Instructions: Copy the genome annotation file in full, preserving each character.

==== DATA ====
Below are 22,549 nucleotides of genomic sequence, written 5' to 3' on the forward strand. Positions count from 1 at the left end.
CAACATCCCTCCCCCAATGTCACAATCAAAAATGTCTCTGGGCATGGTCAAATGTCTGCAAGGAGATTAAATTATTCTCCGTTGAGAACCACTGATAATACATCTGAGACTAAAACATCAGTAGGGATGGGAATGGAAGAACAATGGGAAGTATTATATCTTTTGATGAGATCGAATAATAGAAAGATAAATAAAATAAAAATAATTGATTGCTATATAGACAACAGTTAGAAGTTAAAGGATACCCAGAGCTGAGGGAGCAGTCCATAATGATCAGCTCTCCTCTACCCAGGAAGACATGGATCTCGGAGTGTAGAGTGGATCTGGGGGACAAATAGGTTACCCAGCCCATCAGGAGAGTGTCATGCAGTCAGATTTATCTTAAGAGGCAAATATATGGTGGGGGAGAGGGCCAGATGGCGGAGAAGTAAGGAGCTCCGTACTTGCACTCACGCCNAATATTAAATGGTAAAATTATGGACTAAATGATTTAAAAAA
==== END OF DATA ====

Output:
Below are 22,549 nucleotides of genomic sequence, written 5' to 3' on the forward strand. Positions count from 1 at the left end.
CAACATCCCTCCCCCAATGTCACAATCAAAAATGTCTCTGGGCATGGTCAAATGTCTGCAAGGAGATTAAATTATTCTCCGTTGAGAACCACTGATAATACATCTGAGACTAAAACATCAGTAGGGATGGGAATGGAAGAACAATGGGAAGTATTATATCTTTTGATGAGATCGAATAATAGAAAGATAAATAAAATAAAAATAATTGATTGCTATATAGACAACAGTTAGAAGTTAAAGGATACCCAGAGCTGAGGGAGCAGTCCATAATGATCAGCTCTCCTCTACCCAGGAAGACATGGATCTCGGAGTGTAGAGTGGATCTGGGGGACAAATAGGTTACCCAGCCCATCAGGAGAGTGTCATGCAGTCAGATTTATCTTAAGAGGCAAATATATGGTGGGGGAGAGGGCCAGATGGCGGAGAAGTAAGGAGCTCCGTACTTGCACTCACGCCNAATATTAAATGGTAAAATTATGGACTAAATGATTTAAAAAA